Mackenzie Crook and Johnny Vegas star as the bird-chasing, self-proclaimed "Butch Cassidy and the Sundance Kid" of Birmingham in this £3 million brit-com about two lowlifes with active ... See full summary »
A nerdy redhead from Cockfosters discovers that he is part of an ancient magical sect. Under the eye of Pentangle, he heads to Australia to be taught the way of the witter by eccentric Bavarian filmmaker Werner Herzog.
John Smith has been happily involved in a bigamous marriage for five years. He lives with Stephanie in Finsbury and Michelle in Stockwell. Fortunately, for John, he's a taxi driver which ... See full summary »
Denise Van Outen,
Mackenzie Crook and Johnny Vegas star as the bird-chasing, self-proclaimed "Butch Cassidy and the Sundance Kid" of Birmingham in this £3 million brit-com about two lowlifes with active fantasy sex lives who deliver potatoes to various restaurants and grocers. Written by
[Sees Ferris trying to do crazy paving]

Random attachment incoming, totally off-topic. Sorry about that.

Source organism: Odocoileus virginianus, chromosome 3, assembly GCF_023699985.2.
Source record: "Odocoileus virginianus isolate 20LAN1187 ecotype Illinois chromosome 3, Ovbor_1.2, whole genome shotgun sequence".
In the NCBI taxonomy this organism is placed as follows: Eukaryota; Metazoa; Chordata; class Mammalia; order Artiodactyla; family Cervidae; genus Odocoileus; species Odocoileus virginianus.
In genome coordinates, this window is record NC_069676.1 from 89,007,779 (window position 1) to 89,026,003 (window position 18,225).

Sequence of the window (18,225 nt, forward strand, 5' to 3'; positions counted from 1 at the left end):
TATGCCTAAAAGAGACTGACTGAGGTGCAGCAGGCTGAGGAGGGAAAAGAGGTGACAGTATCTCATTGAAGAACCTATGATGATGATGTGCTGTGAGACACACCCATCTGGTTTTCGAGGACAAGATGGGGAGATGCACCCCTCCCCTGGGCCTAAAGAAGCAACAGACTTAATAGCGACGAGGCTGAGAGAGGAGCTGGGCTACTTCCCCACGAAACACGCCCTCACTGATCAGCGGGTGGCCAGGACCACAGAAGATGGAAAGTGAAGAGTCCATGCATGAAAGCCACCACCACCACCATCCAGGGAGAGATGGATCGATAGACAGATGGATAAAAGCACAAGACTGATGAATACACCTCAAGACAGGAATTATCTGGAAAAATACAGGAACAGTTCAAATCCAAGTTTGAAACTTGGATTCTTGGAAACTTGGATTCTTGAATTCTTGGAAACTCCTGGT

What happened here?
It's crazy paving.
This isn't crazy paving Ferris, this is just shit.
I was trying to... you know?
You've got no artistic vision here, have you? It's just a random fucking big mess.
It's crazy paving, you just bung slabs down.
No, I think you're focusing too much on the crazy aspect, and not enough on the paving side of it.
Have you come round here just to have a go at my crazy paving?
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All I expect from a comedy is that it's funny and that's what this film is. Funny.
OK, so ideally in addition there would have been some emotional resonance to counter and complement the comedy and the character arcs wouldn't just, sort of, limp to a hasty conclusion but I laughed throughout and so maybe that's being too picky.
People have compared this to the Carry On films and I hope Humphries is suitably horrified rather than flattered. The Carry On films severely lacked the depth, honesty and courage that Sex Lives of the Potato Men displays. I'd go as far to say Sex Lives of the Potato Men is a spot-on satire on recreational sex and the mores of the new millennium; where the seeking of new experiences is deemed more important than true intimacy and relationships.
It is bizarre that by simply holding a mirror up and reflecting our society as it exists, Humphries has been villified in the media.
I would strongly advise not to let middle-class metropolitan reviewers or the sexphobic moral minority or jealous bitter would-be film-makers put you off, see it for yourself and make your own mind up.
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